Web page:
Mandatory Post-Vest Holding Requirements: A New Approach for Mitigating Your Company’s Equity Compensation Expense

Published: January 2015



In the past, our team has discussed at length how equity plan design decisions can significantly impact accounting costs for performance-based equity awards. This includes fundamental design decisions, like picking a performance peer group, as well as seemingly peripheral items such as whether or not to include a negative TSR payout cap in your equity plan language. 

When we last visited this topic (you can read our most recent article here), we outlined five important plan design decisions that all companies should carefully examine to identity potential opportunities for mitigating the cost of performance-based equity awards with relative TSR metrics. These five opportunities include:

  • Performance peer group selection practices;
  • Developing and setting monetary value caps;
  • Limiting awards when TSR is negative;
  • Calibrating payout levels for superior performance; and
  • Setting appropriate threshold, target, and maximum payout levels.

Today, we believe there is a sixth opportunity available to plan designers to maximize the perceived value of equity awards for employees while minimizing the real equity award expense for companies — mandatory post-vest holding requirements.

Mandatory post-vest holding requirements do not impact the timing or nature of award vesting schedules. Rather they limit the ability of employees, usually executives, to sell shares after awards are vested. In some cases, mandatory holding periods can stretch until retirement, but they typically range from one to three years in length. By virtue of obliging employees to hold vested equity, companies can achieve a long list of governance benefits, including the achievement of executive ownership guidelines and building a culture of long-term equity ownership. However, there is an additional silver-lining. Holding periods, when designed correctly to meet accounting requirements, can yield significant discounts in the accounting fair value of equity awards under ASC Topic 718 and IFRS 2 for a "lack of marketability."

Estimating the Value of Potential Discounts

Several theoretical valuation models can be used to calculate the impact that illiquidity periods have on an asset’s value (e.g., a stock award). The most prominent techniques are the Chaffe and Finnerty models, both of which conclude that mandatory holding periods lower the value of an award. Reductions in award values related to illiquidity periods are often referred to as discounts for the lack of marketability (DLOM). Theoretical predictions from both the Chaffe and Finnerty models are further verified by actual observations of privately-placed stock whose resale and transfer is restricted by Rule 144.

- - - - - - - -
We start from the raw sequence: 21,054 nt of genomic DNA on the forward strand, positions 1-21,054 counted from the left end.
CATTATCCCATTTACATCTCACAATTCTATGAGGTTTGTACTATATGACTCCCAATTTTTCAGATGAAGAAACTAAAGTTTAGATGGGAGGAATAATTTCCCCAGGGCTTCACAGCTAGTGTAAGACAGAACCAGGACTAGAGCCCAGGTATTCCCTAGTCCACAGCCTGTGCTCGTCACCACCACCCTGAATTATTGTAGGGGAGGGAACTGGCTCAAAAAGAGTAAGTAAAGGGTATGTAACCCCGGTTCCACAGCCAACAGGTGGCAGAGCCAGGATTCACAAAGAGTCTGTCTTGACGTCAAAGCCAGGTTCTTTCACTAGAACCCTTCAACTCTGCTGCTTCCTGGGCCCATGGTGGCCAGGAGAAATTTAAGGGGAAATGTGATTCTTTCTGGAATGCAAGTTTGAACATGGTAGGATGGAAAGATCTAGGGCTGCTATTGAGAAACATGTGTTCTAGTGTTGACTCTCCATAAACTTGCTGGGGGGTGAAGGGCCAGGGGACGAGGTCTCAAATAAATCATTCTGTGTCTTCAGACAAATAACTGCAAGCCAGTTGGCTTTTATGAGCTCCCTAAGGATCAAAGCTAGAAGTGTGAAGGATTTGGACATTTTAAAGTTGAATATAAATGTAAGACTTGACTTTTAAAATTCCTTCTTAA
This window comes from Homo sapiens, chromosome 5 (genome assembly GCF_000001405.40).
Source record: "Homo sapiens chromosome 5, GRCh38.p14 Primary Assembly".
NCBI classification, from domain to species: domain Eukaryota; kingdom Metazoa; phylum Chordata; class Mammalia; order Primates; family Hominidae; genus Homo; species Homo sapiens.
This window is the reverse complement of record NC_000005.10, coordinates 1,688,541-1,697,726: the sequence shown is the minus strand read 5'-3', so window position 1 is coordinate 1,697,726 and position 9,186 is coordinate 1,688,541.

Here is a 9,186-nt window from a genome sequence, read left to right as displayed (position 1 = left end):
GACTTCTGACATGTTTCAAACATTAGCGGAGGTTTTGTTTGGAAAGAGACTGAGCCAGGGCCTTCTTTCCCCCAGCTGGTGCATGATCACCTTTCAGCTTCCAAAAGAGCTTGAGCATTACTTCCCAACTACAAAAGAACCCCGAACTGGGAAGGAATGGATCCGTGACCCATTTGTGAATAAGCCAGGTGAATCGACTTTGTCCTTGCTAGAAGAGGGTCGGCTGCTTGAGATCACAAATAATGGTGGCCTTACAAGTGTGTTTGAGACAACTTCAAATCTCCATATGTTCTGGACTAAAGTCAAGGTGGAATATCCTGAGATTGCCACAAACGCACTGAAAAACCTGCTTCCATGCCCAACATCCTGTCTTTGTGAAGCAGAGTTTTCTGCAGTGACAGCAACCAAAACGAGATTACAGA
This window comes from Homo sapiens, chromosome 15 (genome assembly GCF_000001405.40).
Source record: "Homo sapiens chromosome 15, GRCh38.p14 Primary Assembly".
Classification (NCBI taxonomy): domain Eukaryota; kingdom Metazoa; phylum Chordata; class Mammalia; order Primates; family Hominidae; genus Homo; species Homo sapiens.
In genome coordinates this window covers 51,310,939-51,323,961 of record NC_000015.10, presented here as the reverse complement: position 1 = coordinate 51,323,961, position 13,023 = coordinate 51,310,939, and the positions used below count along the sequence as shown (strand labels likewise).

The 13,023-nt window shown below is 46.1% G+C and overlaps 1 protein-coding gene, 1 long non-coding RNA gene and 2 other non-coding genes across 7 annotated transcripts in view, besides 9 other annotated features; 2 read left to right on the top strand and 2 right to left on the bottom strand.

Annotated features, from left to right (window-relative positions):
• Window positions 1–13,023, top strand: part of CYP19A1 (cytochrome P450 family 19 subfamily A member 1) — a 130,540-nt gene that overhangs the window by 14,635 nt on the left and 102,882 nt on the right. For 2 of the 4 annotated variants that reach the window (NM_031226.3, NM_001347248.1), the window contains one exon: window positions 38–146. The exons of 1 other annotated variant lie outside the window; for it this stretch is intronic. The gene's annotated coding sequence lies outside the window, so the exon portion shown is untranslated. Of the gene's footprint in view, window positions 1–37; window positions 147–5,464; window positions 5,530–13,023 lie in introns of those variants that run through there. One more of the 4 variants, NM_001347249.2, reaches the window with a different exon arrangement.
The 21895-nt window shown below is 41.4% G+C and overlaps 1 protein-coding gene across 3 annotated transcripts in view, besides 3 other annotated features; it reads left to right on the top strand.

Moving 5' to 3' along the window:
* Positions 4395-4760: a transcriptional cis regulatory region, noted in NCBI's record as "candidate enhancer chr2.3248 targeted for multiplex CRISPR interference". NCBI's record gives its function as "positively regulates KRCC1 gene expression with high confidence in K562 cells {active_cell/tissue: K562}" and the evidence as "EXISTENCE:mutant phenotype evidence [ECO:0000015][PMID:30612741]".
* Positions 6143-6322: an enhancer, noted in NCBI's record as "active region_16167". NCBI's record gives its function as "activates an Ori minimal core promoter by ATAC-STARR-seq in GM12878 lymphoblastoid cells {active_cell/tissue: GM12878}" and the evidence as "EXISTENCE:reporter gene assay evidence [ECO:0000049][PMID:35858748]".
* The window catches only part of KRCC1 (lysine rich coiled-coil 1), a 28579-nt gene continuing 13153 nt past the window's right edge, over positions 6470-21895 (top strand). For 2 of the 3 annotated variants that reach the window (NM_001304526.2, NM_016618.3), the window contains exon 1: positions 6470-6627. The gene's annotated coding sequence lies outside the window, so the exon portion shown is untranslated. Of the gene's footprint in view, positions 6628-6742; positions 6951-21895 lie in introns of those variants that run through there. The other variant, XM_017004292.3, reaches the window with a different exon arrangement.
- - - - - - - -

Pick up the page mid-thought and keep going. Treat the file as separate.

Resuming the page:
The following table estimates the reduction in award valuations using the Chaffe and Finnerty models, which can fluctuate based on the duration of holding periods and the expected volatility of the underlying stock. Please note that the discount associated with a holding period is not based on the design of the relative TSR component of a performance-based equity award, and will be similar to other relative TSR awards with comparable holding periods.

Estimated Discounts Using the Chaffe and Finnerty Valuation Models Across Various Expected Volatilities

As you can see from the table above, regardless of the valuation model used, discounts for the lack of marketability related to mandatory post-vest holding periods climb as volatility and the length of holding periods increase. Depending on the specific facts and circumstances at your company, this means mandatory post-vest holding periods have the potential to unlock significant accounting value.


The overarching intent of any performance-based equity program is to pay employees fairly, such that incentive compensation is aligned with both corporate performance and shareholder returns. When developing performance-based equity plans, it is also important to consider key design decisions that have the ability to optimize the relationship between the perceived value of awards for employees and the overall accounting cost of the program for the company. Adopting mandatory post-vest holding periods is one design element that can help companies maximize their investment while being a good corporate citizen at the same time.

To learn more about the full set of governance and accounting benefits associated with mandatory post-vest holding requirements, please visit

To learn more about participating in a Radford survey, please contact our team. To speak with a member of our compensation consulting group, please write to

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